After about seven steps toward the machine, the hitter moves backward. He finishes at home plate.

“Basically, as they step up, they’re taking away time and space,” Dillon said. “When they step back, we’re giving it back to them. They’ve got to figure out what to do with the time. Every time they swing, they have to adapt and adjust, because the timing is going to change, the trajectory is going to change -- all the different things change, right?”

In a game, the pitcher throwing 99 mph does not seem as daunting because the hitters just saw pitches that looked 130-140 mph.

“The point is making it tough,” Dillon said. “We know through science and studies that, when you challenge the guys in their work, they’re going to perform better on the field.”

In the second drill, a hitter sees 20 random pitches in 20 random locations. The goal is simple: Swing only at the pitches in the strike zone. Hitters get points for swinging at strikes and taking balls. About 50 percent of pitches thrown in games are in the strike zone, but hitters typically swing at everything during batting practice.

“We expect guys to go be patient in the game and not chase, but we don’t ever work on it,” Dillon said. “There’s the process in the brain that says, 'No,' just like there is a process that says, 'Yes.' And so we’ve never really trained, 'No.' This is a way to train the, 'No.' That’s where those 20 pitches come in. I’m basically trying to get them to take half the time. It’s not taking the place of batting practice. Think of training above the shoulders. It’s just training the brain to process and make decisions and maximize what they can do.”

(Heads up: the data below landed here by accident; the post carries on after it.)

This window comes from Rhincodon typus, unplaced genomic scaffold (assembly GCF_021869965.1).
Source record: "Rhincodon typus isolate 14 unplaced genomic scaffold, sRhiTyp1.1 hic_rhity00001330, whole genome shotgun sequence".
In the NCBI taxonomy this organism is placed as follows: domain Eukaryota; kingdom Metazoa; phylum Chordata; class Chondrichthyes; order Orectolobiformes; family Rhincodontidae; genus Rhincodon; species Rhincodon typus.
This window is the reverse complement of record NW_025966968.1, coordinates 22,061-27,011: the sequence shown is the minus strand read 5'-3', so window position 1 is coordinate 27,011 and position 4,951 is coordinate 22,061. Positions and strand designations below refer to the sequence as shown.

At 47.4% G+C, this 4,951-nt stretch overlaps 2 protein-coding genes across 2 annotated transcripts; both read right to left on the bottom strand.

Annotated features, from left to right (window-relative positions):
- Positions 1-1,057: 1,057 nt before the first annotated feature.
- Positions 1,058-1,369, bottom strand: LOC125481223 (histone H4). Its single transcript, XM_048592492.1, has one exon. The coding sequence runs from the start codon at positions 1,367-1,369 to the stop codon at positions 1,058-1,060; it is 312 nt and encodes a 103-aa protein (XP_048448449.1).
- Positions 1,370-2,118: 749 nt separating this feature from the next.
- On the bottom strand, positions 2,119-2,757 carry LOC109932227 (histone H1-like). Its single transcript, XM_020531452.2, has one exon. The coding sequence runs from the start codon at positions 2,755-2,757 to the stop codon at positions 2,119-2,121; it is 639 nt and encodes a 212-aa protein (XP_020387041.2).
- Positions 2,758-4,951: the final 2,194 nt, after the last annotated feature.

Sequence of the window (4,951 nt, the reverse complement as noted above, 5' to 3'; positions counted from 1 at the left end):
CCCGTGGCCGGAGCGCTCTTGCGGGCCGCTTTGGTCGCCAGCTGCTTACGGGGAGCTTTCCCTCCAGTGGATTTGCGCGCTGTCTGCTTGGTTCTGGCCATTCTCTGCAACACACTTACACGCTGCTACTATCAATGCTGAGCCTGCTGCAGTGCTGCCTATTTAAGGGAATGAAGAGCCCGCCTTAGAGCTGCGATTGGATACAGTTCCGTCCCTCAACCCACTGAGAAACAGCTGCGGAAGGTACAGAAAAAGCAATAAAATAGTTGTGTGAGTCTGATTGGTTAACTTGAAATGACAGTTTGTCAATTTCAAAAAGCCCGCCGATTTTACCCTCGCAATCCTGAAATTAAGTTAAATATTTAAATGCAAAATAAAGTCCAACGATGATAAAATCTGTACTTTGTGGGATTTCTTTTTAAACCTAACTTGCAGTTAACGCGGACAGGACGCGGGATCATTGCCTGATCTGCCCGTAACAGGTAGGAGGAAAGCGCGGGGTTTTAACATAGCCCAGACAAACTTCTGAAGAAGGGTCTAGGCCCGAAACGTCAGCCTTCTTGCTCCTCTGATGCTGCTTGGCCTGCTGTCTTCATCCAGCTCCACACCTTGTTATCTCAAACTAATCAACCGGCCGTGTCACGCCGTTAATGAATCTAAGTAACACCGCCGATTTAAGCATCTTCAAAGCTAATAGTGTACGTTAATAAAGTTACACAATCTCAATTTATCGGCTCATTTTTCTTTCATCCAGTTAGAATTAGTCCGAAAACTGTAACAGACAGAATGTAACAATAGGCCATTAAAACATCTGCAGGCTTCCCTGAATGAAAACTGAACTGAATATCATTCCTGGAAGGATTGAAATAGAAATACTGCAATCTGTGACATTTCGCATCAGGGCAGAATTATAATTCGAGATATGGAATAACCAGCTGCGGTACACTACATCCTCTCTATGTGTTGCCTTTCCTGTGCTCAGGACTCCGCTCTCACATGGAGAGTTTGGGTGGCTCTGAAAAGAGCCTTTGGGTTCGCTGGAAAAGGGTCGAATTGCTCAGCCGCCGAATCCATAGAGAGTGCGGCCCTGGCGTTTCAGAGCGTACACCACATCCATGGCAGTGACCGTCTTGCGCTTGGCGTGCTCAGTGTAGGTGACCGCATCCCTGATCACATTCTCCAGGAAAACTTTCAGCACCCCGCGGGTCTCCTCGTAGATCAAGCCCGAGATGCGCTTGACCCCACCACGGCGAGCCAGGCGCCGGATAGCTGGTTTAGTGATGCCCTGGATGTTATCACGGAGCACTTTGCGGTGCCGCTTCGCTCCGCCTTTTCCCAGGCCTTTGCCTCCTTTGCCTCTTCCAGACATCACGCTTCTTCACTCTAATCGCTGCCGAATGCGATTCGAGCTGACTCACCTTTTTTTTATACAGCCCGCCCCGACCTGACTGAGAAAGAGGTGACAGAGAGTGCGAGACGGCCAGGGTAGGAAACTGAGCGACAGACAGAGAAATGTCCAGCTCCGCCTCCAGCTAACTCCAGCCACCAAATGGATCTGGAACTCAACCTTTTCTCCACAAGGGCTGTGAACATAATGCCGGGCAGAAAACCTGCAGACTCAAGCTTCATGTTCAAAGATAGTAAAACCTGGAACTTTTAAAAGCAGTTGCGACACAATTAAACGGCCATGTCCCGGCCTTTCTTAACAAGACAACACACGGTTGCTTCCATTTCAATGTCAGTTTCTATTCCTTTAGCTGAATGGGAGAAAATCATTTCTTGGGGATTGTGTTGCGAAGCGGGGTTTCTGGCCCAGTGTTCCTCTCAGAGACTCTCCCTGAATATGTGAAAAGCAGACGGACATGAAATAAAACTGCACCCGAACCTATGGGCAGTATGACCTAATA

The Phillies have bought in.

“It’s like overtraining,” Jay Bruce said. “I always tell people, especially the young guys, in my career what has kept me being good as opposed to great is my pitch selection -- not being able to get on base at a higher clip. That’s what he’s essentially trying to do. I think we train swing, swing, swing, swing -- but we don’t train a lot of take, take, take, take. I’ve done plenty of swings in my time, taking is what I need to do better at. So it’s like trying to train that in a more controlled environment, but also less controlled at the same time. It’s not like BP, where everything is right there. At this level, you have to split hairs. You have to be able to get just a little bit better. I think that Joe is seeking that for his players.”

“Like, why am I swinging at the ball that’s here just because I’m in the cage practicing?” Rhys Hoskins said, pointing to a pitch out of the zone. “Being able to speed your mind up, but also slow it down at the same time. Being able to slow this process down is ultimately going to make us make better decisions.”

Does it work? Harper pointed to the Nationals, who beat Houston in last year’s World Series.

“They were really heavy on it last year,” Harper said. “A lot of their guys did it every single day last year. And it pretty much all started in 2018 when Joe came over. It really made you work. It really made you perform at a different level. I know Howie [Kendrick] used it every single day [and] [Anthony] Rendon. It really trains the mind. Some days I’m going to go out there and go 0-for-4 and punch out three times. The machine isn’t broken. No, it’s just part of it. The game is a challenge, but this really helps me.”